Handcrafted jewelry by Mabe Abenza

Pliers, roofbeams and a blowtorch….and especially hands are the tools that Mabe Abenza employs in order to create her handcrafted jewelry. Her works are full of life and an exquisite sensitivity. She is in love with jewelry, which became the center of her life many years ago. As she said, ‘I worked for more than twelve years in a Chopard jeweler’s, a boutique from Serrano street in Madrid’. After being named ambassador of the brand, many changes in the company made that she no longer wanted to work there. ‘I decided that it was time to start thinking of working in something I really liked, so I began taking courses in assembly and use of tools, and I set up my own workshop’, she explained to us.


She complemented her knowledge by taking more courses on gemology in order to learn how to recognize stones, metals, settings and finishes. All of these gave her the opportunity to learn how to create and use all the different materials and techniques, and to apply such knowledge to the creation of new unique pieces. One of the newest techniques she has saddled with is the so-called “smelting with ‘lost’ wax”. ‘I carve in stone the piece that I have in mind and I melt it and I replace the wax with the metal I choose (normally silver). Then I perfect it in order to obtain a mold. Finally I make as many copies as I want out of the original one”, she claims’.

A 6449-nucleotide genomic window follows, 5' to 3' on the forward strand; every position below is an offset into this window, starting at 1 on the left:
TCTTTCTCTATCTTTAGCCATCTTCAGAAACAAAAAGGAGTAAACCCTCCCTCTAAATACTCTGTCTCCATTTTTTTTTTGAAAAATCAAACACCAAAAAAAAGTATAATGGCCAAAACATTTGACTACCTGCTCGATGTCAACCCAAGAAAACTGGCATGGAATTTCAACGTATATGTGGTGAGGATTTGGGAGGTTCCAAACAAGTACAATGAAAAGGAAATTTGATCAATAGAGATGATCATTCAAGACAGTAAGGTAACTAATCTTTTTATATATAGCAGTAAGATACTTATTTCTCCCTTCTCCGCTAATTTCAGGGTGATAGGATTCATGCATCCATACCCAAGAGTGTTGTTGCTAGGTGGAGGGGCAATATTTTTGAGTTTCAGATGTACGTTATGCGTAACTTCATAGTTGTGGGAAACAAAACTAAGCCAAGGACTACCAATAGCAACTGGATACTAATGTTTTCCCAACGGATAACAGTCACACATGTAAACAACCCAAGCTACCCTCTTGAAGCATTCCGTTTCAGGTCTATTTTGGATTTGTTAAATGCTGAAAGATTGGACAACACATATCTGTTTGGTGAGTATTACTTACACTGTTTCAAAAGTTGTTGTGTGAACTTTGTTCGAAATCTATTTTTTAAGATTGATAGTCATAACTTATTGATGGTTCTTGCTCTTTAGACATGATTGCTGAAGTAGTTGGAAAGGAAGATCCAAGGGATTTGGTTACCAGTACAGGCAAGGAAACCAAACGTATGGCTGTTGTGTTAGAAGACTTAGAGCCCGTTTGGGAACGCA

Among her materials are silver, noble metals and many other pieces. She still lacks working with gold, since as she points out, ‘I have not dared to it yet’. This craftsman exhibits her works in a small boutique in the Letters Quarter, Valyrium, in her workshop and in some occasional pops up. ‘The next time will be on August 22nd and 23rd in the Pop-up Chich event in Guadalmina (Marbella)’.


The signature of the craftswoman

Her never-ending imagination makes wonder about the following collections to carry out. Her last projects were characterized by the variation of asymmetrical baroque pearls with very different designs, which vary depending on the artisan’s imagination –she even creates customized pieces suiting the customers’ needs and wants. We ask her about what she believes her works have that the other artisans’ works do not have. ‘I think I have my own style. You do not need to put a signature in your pieces of art because the style printed on them already fingers you. Definitely, the most important thing is the invisible signature we put in our works’, she concludes.

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